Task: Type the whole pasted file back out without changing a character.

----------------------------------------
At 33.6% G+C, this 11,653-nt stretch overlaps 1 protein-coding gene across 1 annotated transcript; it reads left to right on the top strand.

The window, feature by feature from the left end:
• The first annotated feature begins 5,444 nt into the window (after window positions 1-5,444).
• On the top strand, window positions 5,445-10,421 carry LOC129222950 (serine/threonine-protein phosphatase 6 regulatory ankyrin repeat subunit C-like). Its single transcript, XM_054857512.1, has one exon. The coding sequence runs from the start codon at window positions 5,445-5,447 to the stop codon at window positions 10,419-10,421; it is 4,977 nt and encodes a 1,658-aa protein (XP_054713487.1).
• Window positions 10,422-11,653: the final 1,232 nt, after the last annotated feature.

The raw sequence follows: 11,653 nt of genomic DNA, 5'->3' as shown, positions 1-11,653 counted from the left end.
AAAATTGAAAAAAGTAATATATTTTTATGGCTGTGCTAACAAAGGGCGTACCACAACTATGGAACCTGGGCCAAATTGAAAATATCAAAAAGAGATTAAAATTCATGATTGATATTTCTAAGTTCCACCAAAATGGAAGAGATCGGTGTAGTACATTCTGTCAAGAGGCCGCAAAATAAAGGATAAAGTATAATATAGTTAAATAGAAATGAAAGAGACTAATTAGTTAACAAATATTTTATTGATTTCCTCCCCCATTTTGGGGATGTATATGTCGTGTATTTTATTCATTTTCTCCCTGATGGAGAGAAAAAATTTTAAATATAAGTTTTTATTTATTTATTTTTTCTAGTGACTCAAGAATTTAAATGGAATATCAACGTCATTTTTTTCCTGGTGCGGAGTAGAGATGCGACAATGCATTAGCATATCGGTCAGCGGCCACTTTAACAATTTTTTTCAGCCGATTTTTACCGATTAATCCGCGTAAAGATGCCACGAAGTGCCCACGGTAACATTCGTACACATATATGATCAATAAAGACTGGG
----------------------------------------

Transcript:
At 33.6% G+C, this 11,653-nt stretch overlaps 1 protein-coding gene across 1 annotated transcript; it reads left to right on the top strand.

The window, feature by feature from the left end:
• The first annotated feature begins 5,444 nt into the window (after window positions 1-5,444).
• On the top strand, window positions 5,445-10,421 carry LOC129222950 (serine/threonine-protein phosphatase 6 regulatory ankyrin repeat subunit C-like). Its single transcript, XM_054857512.1, has one exon. The coding sequence runs from the start codon at window positions 5,445-5,447 to the stop codon at window positions 10,419-10,421; it is 4,977 nt and encodes a 1,658-aa protein (XP_054713487.1).
• Window positions 10,422-11,653: the final 1,232 nt, after the last annotated feature.

The raw sequence follows: 11,653 nt of genomic DNA, 5'->3' as shown, positions 1-11,653 counted from the left end.
AAAATTGAAAAAAGTAATATATTTTTATGGCTGTGCTAACAAAGGGCGTACCACAACTATGGAACCTGGGCCAAATTGAAAATATCAAAAAGAGATTAAAATTCATGATTGATATTTCTAAGTTCCACCAAAATGGAAGAGATCGGTGTAGTACATTCTGTCAAGAGGCCGCAAAATAAAGGATAAAGTATAATATAGTTAAATAGAAATGAAAGAGACTAATTAGTTAACAAATATTTTATTGATTTCCTCCCCCATTTTGGGGATGTATATGTCGTGTATTTTATTCATTTTCTCCCTGATGGAGAGAAAAAATTTTAAATATAAGTTTTTATTTATTTATTTTTTCTAGTGACTCAAGAATTTAAATGGAATATCAACGTCATTTTTTTCCTGGTGCGGAGTAGAGATGCGACAATGCATTAGCATATCGGTCAGCGGCCACTTTAACAATTTTTTTCAGCCGATTTTTACCGATTAATCCGCGTAAAGATGCCACGAAGTGCCCACGGTAACATTCGTACACATATATGATCAATAAAGACTGGG